Nike+ Run Club has picked up a new Challenges feature that aims to keep you motivated.
Much like the Activity app on Apple Watch, Challenges gives you weekly and monthly goals and rewards you with achievements when you reach them. You can also see how you stack up against the global community of Run Club users.
The workout data I log with my Apple Watch belongs to me. It‘s not Apple’s — nor is it Nike’s, Strava’s or anyone else’s, for that matter. It is mine. I paid for it with my own blood, sweat and tears. (OK, it’s mostly sweat, but there were some tears along the way, too.) Over the years, I’ve logged more than 18,000 miles of running data and it is something I’m pretty proud of.
So it really bugs me when mega-corporations try to corral my activity data into their fancy walled gardens, like they think they own it. Apple used to be just as guilty of this as all the other workout rustlers. But the folks in Cupertino did a major pivot in iOS 11. They decided to actually put users in control of our workout data. Apple made it easy for apps to share workout route maps with each other via HealthKit.
The trouble is, none of the major fitness apps are playing ball, and that sucks. Luckily, some indie devs are doing the right thing.
The Apple Watch has come a long way from the first model. With each update, Apple adds important missing ingredients, like GPS, a faster processor, cellular and an altimeter.
So has Apple Watch finally reached its true potential? Cupertino certainly thinks so. Apple COO Jeff Williams described Series 3 with cellular as “the ultimate expression of Apple Watch” at last week’s special event.
But three big problems still remain (not including the cellular connectivity glitch Apple is scrambling to fix ahead of this Friday’s ship date).
It takes a lot of effort to go running with Apple Watch, and not just because it gets you all sweaty. The hard work starts before you even put on your running shoes. Simply choosing which running app to use is an exhausting task.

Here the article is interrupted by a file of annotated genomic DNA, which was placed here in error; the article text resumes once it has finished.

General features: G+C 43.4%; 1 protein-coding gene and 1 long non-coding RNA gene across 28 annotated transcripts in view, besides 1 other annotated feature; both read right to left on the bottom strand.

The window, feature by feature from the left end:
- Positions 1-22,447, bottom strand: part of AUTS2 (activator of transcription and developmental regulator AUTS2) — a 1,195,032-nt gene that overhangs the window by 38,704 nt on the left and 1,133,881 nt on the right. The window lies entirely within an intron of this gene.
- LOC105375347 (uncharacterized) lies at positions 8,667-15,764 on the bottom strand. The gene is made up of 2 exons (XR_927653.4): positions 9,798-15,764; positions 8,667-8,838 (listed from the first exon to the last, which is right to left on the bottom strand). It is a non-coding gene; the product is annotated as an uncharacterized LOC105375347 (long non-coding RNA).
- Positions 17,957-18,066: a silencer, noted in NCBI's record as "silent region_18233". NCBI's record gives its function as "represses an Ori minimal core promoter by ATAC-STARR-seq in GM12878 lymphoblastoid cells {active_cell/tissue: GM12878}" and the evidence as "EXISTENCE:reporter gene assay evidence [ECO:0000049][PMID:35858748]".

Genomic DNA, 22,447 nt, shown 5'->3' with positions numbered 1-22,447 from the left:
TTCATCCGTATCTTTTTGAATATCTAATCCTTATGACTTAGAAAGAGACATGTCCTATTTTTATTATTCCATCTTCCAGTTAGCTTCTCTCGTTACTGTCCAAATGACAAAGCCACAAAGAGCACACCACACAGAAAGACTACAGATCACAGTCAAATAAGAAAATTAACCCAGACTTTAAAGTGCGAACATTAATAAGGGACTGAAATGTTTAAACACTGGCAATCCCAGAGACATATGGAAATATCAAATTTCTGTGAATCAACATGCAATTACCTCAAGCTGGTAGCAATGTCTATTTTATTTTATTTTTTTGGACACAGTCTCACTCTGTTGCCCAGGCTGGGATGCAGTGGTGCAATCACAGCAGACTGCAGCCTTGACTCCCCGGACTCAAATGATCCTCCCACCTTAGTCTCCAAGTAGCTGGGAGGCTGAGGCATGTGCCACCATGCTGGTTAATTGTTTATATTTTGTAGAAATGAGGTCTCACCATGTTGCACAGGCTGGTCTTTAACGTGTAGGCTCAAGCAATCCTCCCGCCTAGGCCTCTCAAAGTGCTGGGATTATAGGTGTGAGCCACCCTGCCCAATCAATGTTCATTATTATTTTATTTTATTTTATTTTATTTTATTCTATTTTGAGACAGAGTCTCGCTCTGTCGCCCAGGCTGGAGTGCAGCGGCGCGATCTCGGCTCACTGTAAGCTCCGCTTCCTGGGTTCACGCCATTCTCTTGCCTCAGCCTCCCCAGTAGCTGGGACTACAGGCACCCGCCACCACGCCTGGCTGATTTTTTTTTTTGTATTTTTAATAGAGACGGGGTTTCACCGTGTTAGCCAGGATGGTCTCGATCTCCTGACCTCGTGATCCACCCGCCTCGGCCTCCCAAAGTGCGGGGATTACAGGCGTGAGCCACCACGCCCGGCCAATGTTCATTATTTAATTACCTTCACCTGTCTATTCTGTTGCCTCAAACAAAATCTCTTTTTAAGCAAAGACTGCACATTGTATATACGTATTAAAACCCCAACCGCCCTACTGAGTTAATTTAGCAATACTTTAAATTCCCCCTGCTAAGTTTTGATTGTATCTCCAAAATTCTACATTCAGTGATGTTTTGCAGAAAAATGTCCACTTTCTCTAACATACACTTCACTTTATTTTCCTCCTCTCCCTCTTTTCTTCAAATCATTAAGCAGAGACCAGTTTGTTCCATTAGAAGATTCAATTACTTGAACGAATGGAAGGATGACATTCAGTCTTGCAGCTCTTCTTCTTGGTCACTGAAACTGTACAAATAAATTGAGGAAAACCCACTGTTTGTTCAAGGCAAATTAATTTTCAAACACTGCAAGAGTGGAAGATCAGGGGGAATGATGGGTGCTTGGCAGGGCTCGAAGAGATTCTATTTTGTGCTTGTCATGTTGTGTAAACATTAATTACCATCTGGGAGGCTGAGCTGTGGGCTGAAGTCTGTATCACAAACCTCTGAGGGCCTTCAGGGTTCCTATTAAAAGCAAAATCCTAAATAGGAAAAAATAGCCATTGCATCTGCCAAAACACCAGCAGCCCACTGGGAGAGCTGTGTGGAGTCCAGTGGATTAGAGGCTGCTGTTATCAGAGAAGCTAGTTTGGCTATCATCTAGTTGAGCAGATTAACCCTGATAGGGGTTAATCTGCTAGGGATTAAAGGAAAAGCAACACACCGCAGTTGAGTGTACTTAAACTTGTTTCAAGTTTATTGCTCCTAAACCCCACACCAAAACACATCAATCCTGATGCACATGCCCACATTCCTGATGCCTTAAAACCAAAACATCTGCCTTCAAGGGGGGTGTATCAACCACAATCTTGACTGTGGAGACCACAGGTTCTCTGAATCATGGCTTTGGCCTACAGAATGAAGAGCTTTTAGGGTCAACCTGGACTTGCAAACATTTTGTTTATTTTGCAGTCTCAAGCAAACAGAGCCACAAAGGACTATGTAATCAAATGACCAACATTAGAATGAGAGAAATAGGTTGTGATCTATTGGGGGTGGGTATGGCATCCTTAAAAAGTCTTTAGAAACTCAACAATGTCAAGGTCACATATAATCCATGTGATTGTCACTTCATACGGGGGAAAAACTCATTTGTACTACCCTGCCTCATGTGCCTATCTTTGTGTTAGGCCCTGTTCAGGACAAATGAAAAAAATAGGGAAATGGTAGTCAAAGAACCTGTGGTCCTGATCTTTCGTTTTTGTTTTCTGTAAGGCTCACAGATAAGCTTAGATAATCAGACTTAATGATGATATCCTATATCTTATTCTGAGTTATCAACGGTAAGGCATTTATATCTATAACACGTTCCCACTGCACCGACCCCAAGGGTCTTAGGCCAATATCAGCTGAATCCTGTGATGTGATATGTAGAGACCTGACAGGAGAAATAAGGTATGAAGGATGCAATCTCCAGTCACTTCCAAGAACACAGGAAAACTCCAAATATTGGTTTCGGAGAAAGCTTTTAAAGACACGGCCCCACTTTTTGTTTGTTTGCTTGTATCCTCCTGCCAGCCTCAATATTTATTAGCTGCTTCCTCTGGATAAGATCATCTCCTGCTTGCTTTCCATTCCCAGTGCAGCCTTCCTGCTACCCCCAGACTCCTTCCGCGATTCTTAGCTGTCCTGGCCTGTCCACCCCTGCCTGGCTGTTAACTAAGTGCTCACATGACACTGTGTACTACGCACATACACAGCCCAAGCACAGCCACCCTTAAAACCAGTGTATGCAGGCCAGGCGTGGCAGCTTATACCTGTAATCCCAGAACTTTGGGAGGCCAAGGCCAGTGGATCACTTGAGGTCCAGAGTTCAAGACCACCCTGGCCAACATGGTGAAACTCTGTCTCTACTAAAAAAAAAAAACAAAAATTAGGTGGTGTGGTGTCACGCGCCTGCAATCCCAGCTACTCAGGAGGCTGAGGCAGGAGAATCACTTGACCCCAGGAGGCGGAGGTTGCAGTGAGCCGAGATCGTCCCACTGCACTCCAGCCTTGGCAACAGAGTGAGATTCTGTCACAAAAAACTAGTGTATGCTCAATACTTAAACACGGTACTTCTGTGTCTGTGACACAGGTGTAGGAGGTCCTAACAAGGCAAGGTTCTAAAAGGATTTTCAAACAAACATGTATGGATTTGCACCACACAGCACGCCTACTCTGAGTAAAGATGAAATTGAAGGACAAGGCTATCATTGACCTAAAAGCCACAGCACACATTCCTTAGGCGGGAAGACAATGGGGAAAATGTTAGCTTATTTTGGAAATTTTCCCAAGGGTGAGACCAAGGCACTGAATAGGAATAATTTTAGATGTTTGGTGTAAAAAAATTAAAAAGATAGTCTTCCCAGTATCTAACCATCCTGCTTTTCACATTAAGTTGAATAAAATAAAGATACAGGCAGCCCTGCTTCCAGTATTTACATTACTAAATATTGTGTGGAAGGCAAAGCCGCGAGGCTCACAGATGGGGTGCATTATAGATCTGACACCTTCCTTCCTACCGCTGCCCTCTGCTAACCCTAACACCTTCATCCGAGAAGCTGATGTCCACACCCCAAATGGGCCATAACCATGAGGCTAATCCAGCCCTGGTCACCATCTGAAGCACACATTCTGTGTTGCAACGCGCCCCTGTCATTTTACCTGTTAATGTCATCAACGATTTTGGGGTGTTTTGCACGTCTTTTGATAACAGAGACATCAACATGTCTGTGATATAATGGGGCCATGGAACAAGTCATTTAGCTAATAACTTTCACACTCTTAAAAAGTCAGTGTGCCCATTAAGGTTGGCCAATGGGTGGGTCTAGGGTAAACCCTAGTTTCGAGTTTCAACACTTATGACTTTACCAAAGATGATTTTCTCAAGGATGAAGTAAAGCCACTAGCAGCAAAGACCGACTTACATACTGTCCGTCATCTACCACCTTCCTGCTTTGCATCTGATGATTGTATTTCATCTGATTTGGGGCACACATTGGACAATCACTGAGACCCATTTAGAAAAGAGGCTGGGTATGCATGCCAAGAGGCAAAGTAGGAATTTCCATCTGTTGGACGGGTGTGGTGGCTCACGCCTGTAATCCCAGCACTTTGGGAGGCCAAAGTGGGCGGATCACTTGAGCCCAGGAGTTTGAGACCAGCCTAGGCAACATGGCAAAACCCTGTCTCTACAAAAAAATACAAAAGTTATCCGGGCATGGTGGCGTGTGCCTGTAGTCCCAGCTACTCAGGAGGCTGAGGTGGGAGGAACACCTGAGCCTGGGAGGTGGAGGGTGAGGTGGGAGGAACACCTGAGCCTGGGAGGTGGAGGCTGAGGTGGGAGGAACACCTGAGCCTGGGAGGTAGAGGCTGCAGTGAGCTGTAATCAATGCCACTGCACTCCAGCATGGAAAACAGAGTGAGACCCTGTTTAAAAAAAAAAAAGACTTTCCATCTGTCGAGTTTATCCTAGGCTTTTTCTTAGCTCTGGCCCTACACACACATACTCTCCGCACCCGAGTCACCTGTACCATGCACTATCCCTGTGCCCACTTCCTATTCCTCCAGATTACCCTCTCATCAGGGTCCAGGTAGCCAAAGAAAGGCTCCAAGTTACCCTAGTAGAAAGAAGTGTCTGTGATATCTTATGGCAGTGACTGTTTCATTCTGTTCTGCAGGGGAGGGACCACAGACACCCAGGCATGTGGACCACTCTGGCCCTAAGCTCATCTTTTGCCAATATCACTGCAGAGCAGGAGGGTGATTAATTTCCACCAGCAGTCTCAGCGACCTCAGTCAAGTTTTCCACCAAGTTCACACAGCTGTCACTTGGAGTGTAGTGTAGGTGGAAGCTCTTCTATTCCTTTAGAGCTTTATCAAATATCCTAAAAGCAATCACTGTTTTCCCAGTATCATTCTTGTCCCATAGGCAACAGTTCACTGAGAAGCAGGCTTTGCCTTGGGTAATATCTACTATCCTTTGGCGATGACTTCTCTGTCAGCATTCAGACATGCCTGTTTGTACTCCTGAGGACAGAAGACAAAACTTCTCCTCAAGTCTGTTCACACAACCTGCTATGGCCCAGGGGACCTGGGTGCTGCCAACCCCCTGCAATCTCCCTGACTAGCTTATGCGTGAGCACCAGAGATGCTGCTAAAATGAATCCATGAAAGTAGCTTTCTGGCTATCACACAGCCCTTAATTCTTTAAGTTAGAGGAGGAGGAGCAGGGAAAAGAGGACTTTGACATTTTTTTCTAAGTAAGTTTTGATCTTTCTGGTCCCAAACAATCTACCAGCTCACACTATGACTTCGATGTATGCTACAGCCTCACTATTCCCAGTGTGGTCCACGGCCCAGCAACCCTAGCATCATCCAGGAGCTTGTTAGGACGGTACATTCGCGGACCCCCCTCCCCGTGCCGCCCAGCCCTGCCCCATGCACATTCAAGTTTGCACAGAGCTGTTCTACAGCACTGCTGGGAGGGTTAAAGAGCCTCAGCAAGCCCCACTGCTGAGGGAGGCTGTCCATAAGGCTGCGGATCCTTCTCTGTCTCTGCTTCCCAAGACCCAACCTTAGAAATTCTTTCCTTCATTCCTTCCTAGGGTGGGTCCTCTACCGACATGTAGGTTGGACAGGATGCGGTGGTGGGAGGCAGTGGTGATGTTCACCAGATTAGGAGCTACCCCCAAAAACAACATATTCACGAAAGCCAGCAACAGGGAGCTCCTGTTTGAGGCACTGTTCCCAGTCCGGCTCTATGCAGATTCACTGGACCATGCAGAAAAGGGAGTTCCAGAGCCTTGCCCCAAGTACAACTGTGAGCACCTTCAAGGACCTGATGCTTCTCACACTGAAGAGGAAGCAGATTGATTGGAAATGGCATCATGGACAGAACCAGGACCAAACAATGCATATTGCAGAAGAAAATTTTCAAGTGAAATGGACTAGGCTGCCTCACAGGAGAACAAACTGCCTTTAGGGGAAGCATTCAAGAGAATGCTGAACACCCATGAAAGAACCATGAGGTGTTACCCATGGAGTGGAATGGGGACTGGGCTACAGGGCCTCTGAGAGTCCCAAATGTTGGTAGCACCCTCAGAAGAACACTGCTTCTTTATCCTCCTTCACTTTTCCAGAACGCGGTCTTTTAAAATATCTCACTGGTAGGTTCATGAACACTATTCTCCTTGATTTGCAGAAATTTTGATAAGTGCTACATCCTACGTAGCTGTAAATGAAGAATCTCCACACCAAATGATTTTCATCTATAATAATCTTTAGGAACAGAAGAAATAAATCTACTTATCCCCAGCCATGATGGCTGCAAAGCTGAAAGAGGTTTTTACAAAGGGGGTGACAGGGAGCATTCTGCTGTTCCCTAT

Even if you don’t install any of the plethora of third-party running apps, the Apple Watch Nike+ model comes with two preinstalled options to choose from. So this week, to help get you off the starting blocks, we’ll be reviewing six of the best running apps for Apple Watch.
Apple’s partnership with Nike has birthed a fresh new look for the Apple Watch Series 2 aimed at runners with a passion for style.
Nike unveiled its new twist on Apple’s iconic wearable today, dubbed the Apple Watch NikeLab. Nothing is new on the watch as far as hardware upgrades go, but the new “bone on black” band is so gorgeous fitness freaks will probably be lining up to get it on their wrists.
At the most essential level, a running app should provide a reliable way to log your workouts: when, where, how fast and how far you run. Fancy features are all very well and good, but let’s be honest — if an app doesn’t get the basics right, it sucks.
Nike has been busy adding new bells and whistles to its Nike+ Run Club app recently. Which is great if you want stuff like photo sharing and news feeds. But all I want is to log my runs, and thanks to my Apple Watch Nike+, that critical function has become pretty unreliable.
With the launch of a GPS watch, and a renewed Nike partnership, Apple is getting serious about targeting runners. So is Apple Watch Series 2 the perfect running partner that Cupertino promises?
As an avid runner myself, I was keen to find out. Over the past couple of months, I’ve been training for the TCS New York City Marathon, and I took my Apple Watch Series 2 with me every step of the way — right up to the finish line in Central Park last week. Here’s how it measured up.
New Macs aren’t the only new products on the horizon for Apple this week.
Apple revealed today that the Nike+ edition of the Apple Watch Series 2 will be available in over 41 countries starting Friday. More countries will get supply during the weekend. But if you want to buy a Nike+ band for the Apple Watch you already own, you’re out of luck.